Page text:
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Hemolytic Anemia Print E-mail
by Ron Kennedy, M.D., Santa Rosa, CA

Dr. Kennedy

Autoimmune hemolytic anemia is a disorder in which there is premature destruction of red blood cells. Autoimmune disorders are caused when the body's immune system, which is meant to defend the body against bacteria, viruses, and any other foreign product, malfunctions and produces antibodies against healthy tissue, cells and organs.

Normally a red blood cell has a life span of approximately 120 days before the spleen removes it from circulation. Red blood cells are made in the bone marrow and released into circulation. In persons with autoimmune hemolytic anemia, the red blood cells are destroyed prematurely; and bone marrow production of new cells cannot make up for their loss. The severity of this disorder is determined by the length of time the red blood cell survives and by the ability of the bone marrow to continue red blood cell production.

Symptoms are as follows: nosebleeds, bleeding gums, chills, fatigue, pallor (paleness), shortness of breath, rapid heart rate, yellow sclera (whites of eyes) and skin.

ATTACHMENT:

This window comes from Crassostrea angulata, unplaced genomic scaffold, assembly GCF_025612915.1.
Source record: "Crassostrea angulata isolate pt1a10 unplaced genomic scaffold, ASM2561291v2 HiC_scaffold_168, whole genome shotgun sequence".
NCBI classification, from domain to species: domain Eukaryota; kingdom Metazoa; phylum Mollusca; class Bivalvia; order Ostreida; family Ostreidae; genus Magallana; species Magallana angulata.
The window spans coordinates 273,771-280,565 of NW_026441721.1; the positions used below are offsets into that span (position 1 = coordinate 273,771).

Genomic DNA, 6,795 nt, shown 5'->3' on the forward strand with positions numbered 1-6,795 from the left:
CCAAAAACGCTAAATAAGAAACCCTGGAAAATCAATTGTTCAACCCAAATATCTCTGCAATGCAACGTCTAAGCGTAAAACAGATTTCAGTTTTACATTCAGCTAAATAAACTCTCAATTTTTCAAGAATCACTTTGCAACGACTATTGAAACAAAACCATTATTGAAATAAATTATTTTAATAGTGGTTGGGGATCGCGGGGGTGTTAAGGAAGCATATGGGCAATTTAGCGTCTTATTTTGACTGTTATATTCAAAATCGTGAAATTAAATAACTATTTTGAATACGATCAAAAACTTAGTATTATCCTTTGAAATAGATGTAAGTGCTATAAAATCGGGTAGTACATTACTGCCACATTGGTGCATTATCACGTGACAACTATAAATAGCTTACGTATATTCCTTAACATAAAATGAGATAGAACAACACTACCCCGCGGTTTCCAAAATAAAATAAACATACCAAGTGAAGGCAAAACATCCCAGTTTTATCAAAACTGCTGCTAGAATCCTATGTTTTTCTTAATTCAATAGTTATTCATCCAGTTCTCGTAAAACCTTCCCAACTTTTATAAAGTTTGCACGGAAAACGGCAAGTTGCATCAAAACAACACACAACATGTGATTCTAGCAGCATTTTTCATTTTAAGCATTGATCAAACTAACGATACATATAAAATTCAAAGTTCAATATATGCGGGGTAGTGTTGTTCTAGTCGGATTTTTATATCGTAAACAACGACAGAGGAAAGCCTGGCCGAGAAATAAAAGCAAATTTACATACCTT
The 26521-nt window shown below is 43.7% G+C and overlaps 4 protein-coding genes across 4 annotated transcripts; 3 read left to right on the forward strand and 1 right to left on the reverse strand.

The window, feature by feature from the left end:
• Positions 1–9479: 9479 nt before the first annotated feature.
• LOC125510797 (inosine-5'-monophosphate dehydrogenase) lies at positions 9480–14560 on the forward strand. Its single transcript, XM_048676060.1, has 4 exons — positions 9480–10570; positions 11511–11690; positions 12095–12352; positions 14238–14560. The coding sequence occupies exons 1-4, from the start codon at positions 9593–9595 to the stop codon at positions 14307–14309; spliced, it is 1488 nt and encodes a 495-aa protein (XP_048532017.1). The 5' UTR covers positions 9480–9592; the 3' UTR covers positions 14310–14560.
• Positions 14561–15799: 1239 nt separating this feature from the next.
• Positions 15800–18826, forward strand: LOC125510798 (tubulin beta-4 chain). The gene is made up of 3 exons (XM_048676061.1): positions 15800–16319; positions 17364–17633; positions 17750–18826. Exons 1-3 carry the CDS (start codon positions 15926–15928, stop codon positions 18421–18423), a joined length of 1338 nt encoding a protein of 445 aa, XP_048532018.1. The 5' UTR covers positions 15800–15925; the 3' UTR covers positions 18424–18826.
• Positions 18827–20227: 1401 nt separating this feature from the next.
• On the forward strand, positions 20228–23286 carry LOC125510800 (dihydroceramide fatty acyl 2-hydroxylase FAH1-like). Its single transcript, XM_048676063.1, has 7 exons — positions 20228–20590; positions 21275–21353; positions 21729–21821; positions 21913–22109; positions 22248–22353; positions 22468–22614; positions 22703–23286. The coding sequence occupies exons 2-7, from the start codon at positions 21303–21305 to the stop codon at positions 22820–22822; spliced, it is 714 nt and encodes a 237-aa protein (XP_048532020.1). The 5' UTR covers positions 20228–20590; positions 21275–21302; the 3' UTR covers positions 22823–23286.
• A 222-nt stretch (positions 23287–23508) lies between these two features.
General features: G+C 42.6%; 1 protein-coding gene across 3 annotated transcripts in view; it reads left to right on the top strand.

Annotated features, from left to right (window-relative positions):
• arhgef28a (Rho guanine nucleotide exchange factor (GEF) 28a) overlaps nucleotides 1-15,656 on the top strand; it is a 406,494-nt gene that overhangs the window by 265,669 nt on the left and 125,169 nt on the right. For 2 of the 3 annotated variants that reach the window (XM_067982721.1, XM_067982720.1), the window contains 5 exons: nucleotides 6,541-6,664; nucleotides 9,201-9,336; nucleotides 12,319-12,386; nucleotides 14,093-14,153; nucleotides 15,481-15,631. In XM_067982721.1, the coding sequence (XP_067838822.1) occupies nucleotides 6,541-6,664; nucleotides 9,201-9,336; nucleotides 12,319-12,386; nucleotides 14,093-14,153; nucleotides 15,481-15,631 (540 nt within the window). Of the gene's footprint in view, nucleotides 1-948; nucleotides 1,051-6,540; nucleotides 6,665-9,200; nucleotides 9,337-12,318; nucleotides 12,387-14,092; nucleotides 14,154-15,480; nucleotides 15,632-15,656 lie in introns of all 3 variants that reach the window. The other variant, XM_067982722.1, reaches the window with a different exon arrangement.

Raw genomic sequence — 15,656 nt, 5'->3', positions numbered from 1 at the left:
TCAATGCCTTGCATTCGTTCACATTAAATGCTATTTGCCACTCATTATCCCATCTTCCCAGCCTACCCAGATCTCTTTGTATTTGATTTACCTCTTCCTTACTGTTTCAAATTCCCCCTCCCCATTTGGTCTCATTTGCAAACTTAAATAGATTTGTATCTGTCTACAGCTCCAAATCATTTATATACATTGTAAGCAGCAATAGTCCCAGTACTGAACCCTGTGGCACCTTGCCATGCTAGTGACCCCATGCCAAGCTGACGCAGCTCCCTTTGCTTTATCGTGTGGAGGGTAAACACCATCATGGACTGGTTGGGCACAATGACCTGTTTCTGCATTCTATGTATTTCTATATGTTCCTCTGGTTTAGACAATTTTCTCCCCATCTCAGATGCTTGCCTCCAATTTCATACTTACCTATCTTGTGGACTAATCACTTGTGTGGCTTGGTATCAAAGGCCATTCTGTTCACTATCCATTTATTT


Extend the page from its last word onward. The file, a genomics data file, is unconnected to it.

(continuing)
Autoimmune hemolytic anemia is a disorder that occurs in persons who have formerly had a normal red blood cell count. The disorder usually occurs concurrent to some other medical condition, often another autoimmune disease and it sometimes occurs alone.

It affects twice as many women as men, especially women in the childbearing years. Cold antibody hemolytic anemia most commonly affects elderly persons, and warm antibody hemolytic anemia can affect anyone at any age.

Conventional treatment involves the use of Prednisone and other corticosteroids. Often patients are unable to tolerate the toxic side effects of these drugs.

The alternative, nutritional medicine approach is to identify hidden allergies by blood test and avoid those allergens (primarily foods). Also enzyme potentiated desensitization holds hope for putting the disease in long term remission.

As with all autoimmune disorders, detoxification and dietary changes are usually helpful. For best results this should be done under the supervision of a doctor experienced in nutritional medicine.

The approach used in homeopathy is to attempt to restore the balance of the system using dilute solutions of natural substances specific to the disorder.




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